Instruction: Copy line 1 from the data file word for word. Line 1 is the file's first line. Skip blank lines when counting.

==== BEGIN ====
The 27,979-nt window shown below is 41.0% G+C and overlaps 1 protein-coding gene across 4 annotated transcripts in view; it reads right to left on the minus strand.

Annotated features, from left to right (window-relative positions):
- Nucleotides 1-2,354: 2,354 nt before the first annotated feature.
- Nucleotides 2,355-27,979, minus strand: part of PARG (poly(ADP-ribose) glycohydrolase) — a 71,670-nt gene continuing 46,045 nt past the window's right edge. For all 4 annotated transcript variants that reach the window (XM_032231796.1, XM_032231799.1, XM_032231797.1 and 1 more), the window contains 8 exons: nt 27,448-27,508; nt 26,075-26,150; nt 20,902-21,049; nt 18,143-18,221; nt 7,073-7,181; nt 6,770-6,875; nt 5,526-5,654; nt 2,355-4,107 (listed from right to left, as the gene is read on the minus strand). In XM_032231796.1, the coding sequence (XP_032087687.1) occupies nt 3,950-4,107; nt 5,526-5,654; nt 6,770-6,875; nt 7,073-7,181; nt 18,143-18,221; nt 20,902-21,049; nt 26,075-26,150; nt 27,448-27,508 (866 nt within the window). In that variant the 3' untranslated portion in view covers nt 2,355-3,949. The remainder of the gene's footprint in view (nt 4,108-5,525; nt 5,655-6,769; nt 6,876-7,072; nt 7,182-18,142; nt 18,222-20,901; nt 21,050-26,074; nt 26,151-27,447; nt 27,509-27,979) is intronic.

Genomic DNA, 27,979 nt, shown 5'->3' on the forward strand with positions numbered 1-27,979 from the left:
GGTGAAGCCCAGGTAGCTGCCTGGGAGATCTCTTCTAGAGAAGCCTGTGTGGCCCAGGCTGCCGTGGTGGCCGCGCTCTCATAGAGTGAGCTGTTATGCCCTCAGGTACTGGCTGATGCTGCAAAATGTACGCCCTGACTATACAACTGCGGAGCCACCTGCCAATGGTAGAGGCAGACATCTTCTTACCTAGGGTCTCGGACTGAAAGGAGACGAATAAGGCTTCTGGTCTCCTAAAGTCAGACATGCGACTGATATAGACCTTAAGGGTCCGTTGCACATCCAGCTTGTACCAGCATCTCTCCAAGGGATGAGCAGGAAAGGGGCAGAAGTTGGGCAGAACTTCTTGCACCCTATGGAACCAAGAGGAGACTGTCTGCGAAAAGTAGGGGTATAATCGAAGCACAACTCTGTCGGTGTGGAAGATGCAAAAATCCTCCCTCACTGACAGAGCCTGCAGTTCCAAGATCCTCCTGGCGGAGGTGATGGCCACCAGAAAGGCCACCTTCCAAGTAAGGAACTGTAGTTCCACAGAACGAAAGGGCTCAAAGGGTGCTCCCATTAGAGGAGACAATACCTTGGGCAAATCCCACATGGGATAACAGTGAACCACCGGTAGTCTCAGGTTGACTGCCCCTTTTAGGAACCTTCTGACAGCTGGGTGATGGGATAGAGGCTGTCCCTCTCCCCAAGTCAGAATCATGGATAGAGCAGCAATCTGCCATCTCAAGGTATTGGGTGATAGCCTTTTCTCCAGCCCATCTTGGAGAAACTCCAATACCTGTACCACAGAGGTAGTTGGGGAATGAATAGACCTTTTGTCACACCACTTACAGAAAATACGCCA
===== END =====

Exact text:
The 27,979-nt window shown below is 41.0% G+C and overlaps 1 protein-coding gene across 4 annotated transcripts in view; it reads right to left on the minus strand.